Gentle Reader, Curmie is aware of the irony that he graduated with honors from an Ivy League school and never took an education course in his life (the perfect TFA-er!) and yet took up a career as a teacher, albeit at the university rather than primary or secondary level. It must surely seem strange for one such as I to be so adamantly opposed to TFA’s operation. The answer is simple, though no less ironic. There is no question that my undergraduate experience was extremely beneficial to developing my critical thinking skills—the very skills my alma mater seems to have abandoned in its fawning over the smug and elitist TFA agenda.

But the fact is that anyone with a functioning bullshitometer will be immediately skeptical of TFA’s grandiose claims. The Washington Post’s Valerie Strauss, who actually covers education issues instead of merely opining about them, points out a host of problems with TFA’s hype: that the studies cited are unlikely to be peer-reviewed, that standardized testing just might not be the panacea that TFA and others claim it to be, that the single best predictor of a teacher’s effectiveness is experience (and, by definition, the TFA folks will have only one or two years on the job)… you get the idea.

Indeed, TFA has allowed school administrators and politicians more interested in slashing budgets than in educating students—and that’s a good many of the former and the vast majority of the latter—to save money at the expense of quality by laying off good and experienced teachers in favor of TFA drive-bys.

There are lots of other reasons to distrust TFA: the fact that few of the university students accepted into the program come from anything like the communities in which they will serve, for example. Obviously, people from higher socio-economic classes ought not to be precluded from participating in TFA or similar programs, but there does seem to be a systematic attempt to prioritize prestige over product in the selection of TFA “associates”: an apt metaphor, I fear, for the entire operation.

As Naison writes:
…the most objectionable aspect of Teach For America — other than its contempt for lifetime educators — is its willingness to create another pathway to wealth and power for those already privileged in the rapidly expanding educational-industrial complex, which already offers numerous careers for the ambitious and well-connected. An organization which began by promoting idealism and educational equity has become, to all too many of its recruits, a vehicle for profiting from the misery of America’s poor.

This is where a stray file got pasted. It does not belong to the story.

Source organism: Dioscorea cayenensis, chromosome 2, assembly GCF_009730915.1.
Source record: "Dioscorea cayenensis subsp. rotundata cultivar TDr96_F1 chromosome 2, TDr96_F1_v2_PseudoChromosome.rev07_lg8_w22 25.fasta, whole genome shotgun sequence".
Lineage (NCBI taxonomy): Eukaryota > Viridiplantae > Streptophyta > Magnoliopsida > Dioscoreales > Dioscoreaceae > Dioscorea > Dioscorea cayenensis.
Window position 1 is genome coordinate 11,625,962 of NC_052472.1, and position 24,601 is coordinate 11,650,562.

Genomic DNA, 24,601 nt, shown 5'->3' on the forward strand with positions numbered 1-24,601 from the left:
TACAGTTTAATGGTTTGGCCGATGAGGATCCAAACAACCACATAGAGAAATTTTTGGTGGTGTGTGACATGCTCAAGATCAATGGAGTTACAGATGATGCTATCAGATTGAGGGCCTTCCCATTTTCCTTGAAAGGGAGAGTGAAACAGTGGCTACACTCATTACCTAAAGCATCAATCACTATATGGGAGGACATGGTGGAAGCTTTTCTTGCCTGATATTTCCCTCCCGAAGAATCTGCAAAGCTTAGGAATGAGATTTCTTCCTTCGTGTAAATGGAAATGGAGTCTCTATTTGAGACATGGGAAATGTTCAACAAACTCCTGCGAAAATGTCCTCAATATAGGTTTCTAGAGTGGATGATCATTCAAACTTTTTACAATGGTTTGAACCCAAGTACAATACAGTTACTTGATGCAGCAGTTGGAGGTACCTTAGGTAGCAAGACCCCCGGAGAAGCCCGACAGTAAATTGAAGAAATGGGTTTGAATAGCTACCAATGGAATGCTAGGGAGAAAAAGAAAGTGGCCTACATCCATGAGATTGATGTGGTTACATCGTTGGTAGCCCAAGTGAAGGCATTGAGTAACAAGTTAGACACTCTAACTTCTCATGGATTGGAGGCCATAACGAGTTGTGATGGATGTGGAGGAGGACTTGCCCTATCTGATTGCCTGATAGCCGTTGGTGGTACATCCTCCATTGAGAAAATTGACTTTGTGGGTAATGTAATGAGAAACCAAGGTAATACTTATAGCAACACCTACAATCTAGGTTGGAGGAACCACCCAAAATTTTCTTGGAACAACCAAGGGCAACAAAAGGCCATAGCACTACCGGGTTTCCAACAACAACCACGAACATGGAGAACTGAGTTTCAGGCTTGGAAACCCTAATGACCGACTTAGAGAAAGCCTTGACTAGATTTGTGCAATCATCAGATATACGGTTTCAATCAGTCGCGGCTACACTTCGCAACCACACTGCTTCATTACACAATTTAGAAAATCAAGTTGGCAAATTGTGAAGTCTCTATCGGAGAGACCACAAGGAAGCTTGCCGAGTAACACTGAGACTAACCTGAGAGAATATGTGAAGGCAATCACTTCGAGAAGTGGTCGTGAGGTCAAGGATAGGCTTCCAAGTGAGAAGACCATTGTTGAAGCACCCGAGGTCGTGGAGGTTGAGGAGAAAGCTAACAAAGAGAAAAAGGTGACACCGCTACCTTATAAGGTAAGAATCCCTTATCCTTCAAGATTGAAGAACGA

Still, if Kopp represents much of what we ought not to be celebrating in the American educational system, she’s not even in the same league of charlatanism as this year’s Dartmouth honoree, Geoffrey Canada, hero of “Waiting for Superman” and the executive poobah of the Harlem Children’s Zone, another ostensibly high-minded program designed to exploit public school teachers and students for the benefit of… well, Mr. Canada.

Whereas Kopp’s operation is at least forthright in its elitism and demonization of teachers’ unions (and teachers), for example, Canada is a full-out fraud. He’s the guy who insists that class size doesn’t matter, while keeping his classes to 15 (he sucks up gazillions of dollars in corporate largesse to be able to afford that). He’s the guy who claims that a good education doesn’t necessarily cost a lot of money while spending $16K a year per student. By the way, that’s just the in-class costs, not counting “the costs of a 4 p.m.-to-6 p.m. after-school program, rewards for student performance, a chef who prepares healthy meals, central administration and most building costs, and the students’ free health and dental care, which comes out of the zone’s overall budget.” So tack on another few thousand per student. The national average per student in 2011: $10,694.